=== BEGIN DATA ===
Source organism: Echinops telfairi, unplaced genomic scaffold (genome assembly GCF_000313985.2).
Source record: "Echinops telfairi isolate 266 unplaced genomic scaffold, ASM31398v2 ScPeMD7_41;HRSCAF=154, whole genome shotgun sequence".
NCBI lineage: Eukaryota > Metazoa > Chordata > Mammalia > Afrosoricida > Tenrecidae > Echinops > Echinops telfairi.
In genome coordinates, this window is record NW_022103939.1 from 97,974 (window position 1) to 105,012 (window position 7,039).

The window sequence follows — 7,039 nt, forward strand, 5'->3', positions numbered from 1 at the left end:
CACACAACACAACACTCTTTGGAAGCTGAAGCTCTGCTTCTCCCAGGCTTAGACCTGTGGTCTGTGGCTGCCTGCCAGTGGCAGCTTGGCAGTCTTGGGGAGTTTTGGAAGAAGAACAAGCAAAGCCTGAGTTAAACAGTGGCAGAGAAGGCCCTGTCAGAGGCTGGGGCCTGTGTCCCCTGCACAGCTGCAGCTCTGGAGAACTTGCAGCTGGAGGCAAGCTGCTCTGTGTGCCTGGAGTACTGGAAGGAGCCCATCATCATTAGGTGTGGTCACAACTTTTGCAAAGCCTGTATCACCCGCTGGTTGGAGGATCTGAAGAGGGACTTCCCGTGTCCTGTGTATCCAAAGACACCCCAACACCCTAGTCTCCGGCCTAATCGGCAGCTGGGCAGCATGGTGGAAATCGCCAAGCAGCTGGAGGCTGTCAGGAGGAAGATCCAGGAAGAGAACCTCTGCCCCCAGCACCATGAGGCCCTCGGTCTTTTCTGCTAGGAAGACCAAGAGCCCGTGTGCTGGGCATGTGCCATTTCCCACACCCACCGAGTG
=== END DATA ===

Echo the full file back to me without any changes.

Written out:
Source organism: Echinops telfairi, unplaced genomic scaffold (genome assembly GCF_000313985.2).
Source record: "Echinops telfairi isolate 266 unplaced genomic scaffold, ASM31398v2 ScPeMD7_41;HRSCAF=154, whole genome shotgun sequence".
NCBI lineage: Eukaryota > Metazoa > Chordata > Mammalia > Afrosoricida > Tenrecidae > Echinops > Echinops telfairi.
In genome coordinates, this window is record NW_022103939.1 from 97,974 (window position 1) to 105,012 (window position 7,039).

The window sequence follows — 7,039 nt, forward strand, 5'->3', positions numbered from 1 at the left end:
CACACAACACAACACTCTTTGGAAGCTGAAGCTCTGCTTCTCCCAGGCTTAGACCTGTGGTCTGTGGCTGCCTGCCAGTGGCAGCTTGGCAGTCTTGGGGAGTTTTGGAAGAAGAACAAGCAAAGCCTGAGTTAAACAGTGGCAGAGAAGGCCCTGTCAGAGGCTGGGGCCTGTGTCCCCTGCACAGCTGCAGCTCTGGAGAACTTGCAGCTGGAGGCAAGCTGCTCTGTGTGCCTGGAGTACTGGAAGGAGCCCATCATCATTAGGTGTGGTCACAACTTTTGCAAAGCCTGTATCACCCGCTGGTTGGAGGATCTGAAGAGGGACTTCCCGTGTCCTGTGTATCCAAAGACACCCCAACACCCTAGTCTCCGGCCTAATCGGCAGCTGGGCAGCATGGTGGAAATCGCCAAGCAGCTGGAGGCTGTCAGGAGGAAGATCCAGGAAGAGAACCTCTGCCCCCAGCACCATGAGGCCCTCGGTCTTTTCTGCTAGGAAGACCAAGAGCCCGTGTGCTGGGCATGTGCCATTTCCCACACCCACCGAGTG